Ivory Coast Succession Battle Risks Split of Ruling AllianceBy
Cracks in coalition have begun to appear as 2020 vote nears
Each party wants to appoint its own presidential candidate
The ruling alliance that steered Ivory Coast to become sub-Saharan Africa’s fastest-growing economy is at risk of falling apart as the main partners are bitterly divided over who will succeed President Alassane Ouattara when he steps down in 2020.
Top officials of the Rally of Houphouetists for Democracy and Peace, a coalition known by its acronym RHDP, are jockeying for positions as each party claims the right to appoint a preferred presidential candidate. After six years of relative stability, succession politicking may grow increasingly disruptive.
Presidential elections in Ivory Coast have often fueled tension since the death of the first post-independence ruler Felix Houphouet-Boigny in 1993 and two out of four votes have turned violent. In 2010, ex-President Laurent Gbagbo refused to acknowledge he’d lost the election to Ouattara, who won the final round because of the backing of the former ruling Democratic Party of Ivory Coast, or PDCI, and its leader Henri Konan Bedie. Gbagbo’s refusal triggered six months of fighting and resulted in more than 3,000 deaths.
Together, Bedie and Ouattara, who heads the Rally of the Republicans, or RDR, command a comfortable majority of voters in a country where ethnic and regional loyalties dominate politics. While Ouattara is popular among northerners, Bedie has his traditional power base in the eastern cocoa-growing regions. Cracks in the coalition, which has been credited with restoring peace and overseeing record economic growth, already began to appear in the run-up to last year’s parliamentary vote. More than 700 candidates chose to run on independent tickets, including several who’d been purged from the RHDP.
“The 2020 presidential vote is on everybody’s mind, and everybody wants to take a chance,” Ousmane Zina, a political analyst at the University Alassane Ouattara in Bouake, said by phone. “It’s very likely that the coalition will implode before the election.”
Growth averaged more than 9 percent since 2012, twice as fast as the average in sub-Saharan Africa, as Ouattara pushed for infrastructure projects and lured multinationals such as Carrefour SA and Burger King. The political bickering may impact the economy negatively, according to Eurasia Group.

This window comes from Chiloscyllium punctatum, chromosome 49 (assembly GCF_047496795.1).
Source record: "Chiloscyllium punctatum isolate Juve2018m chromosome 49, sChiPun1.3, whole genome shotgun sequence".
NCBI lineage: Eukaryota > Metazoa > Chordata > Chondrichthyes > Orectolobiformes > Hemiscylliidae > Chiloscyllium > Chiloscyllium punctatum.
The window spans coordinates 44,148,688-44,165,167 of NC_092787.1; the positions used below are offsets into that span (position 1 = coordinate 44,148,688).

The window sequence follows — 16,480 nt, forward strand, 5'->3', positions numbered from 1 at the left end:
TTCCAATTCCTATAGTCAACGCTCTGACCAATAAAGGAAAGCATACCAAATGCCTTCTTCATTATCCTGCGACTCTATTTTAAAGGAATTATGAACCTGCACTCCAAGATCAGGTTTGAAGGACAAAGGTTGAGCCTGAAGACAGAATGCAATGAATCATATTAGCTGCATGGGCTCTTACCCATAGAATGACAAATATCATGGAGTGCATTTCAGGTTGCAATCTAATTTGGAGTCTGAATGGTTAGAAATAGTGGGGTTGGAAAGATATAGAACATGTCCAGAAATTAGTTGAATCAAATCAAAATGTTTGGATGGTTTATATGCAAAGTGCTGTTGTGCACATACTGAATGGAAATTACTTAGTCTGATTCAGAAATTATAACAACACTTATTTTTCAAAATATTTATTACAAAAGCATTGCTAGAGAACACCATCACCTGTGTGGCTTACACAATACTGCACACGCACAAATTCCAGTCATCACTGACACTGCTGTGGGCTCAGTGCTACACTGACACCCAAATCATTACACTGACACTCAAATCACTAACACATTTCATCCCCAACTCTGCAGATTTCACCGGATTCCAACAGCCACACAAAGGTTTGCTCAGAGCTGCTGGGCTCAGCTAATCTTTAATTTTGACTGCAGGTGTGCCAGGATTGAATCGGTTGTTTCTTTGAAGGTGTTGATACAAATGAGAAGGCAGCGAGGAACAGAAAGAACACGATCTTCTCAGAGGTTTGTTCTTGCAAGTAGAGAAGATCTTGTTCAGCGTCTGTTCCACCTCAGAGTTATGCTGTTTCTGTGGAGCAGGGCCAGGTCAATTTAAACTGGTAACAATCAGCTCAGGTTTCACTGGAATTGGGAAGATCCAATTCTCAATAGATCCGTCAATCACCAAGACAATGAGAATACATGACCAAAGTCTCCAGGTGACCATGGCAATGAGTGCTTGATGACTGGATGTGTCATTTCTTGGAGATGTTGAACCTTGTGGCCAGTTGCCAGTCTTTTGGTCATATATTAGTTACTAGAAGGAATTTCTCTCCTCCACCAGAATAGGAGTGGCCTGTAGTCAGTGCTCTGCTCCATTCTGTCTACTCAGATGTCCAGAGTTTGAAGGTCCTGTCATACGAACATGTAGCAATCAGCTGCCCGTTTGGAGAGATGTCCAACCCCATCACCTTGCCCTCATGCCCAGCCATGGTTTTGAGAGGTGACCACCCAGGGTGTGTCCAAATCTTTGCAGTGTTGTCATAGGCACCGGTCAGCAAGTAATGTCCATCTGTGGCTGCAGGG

At 83, Bedie, who was deposed as president in a bloodless coup in 1999, is too old to run again, but he still wields huge influence. In June, he declared that there was an agreement to rotate the presidency and that the coalition’s candidate for 2020 should come from his party. A month later, Ouattara demoted two PDCI ministers in a cabinet reshuffle before urging people to stop talking about his succession.
“Our people don’t need this kind of debate within the ruling coalition,” Ouattara said in a speech on state TV. “For the good of our country, we have to stay united.”
While Ouattara created the post of vice president last year and awarded the position to PDCI member Daniel Kablan Duncan, men from his own party hold most of the key positions in the cabinet. Prime Minister Amadou Gon Coulibaly was handed the budget portfolio in July, and Hamed Bakayoko took over the defense ministry. Both have been close advisers to Ouattara for years and Gon Coulibaly is widely seen as the leader’s preferred successor.
Another contender is parliamentary speaker Guillaume Soro, 45, who lost his position as constitutional heir to the presidency when Ouattara named a vice president. A former rebel leader who tried to oust Gbagbo, then served as his prime minister and finally threw his weight behind Ouattara, Soro has strong support among the armed forces. He also has the largest Twitter following of any Ivorian politician, with 455,000 people.
The appointment of Bakayoko was interpreted as a sign that Ouattara sought to curb the powers of Soro, who will probably run in 2020.
Political analysts say that the discord may trigger a rapprochement between Soro and Bedie. Soro twice met with Bedie in Paris this year and is probably seeking a deal that would place him on the PDCI’s 2020 ticket, Amaka Anku, an Africa analyst at Eurasia Group, said in an emailed note.
The succession issue won’t be on the agenda of the party congress of Ouattara’s RDR, which is scheduled to begin Sept. 9, according to a statement.
“Ivory Coast is on the verge of a political watershed,” Nick Branson, an analyst at the London-based Africa Research Institute, said in an emailed response to questions. “It’s up to Bedie or Soro to determine whether the country will return to inclusive and stable politics under the authority of Ouattara, or if the next three years will be marked by escalating tensions between rival blocs.”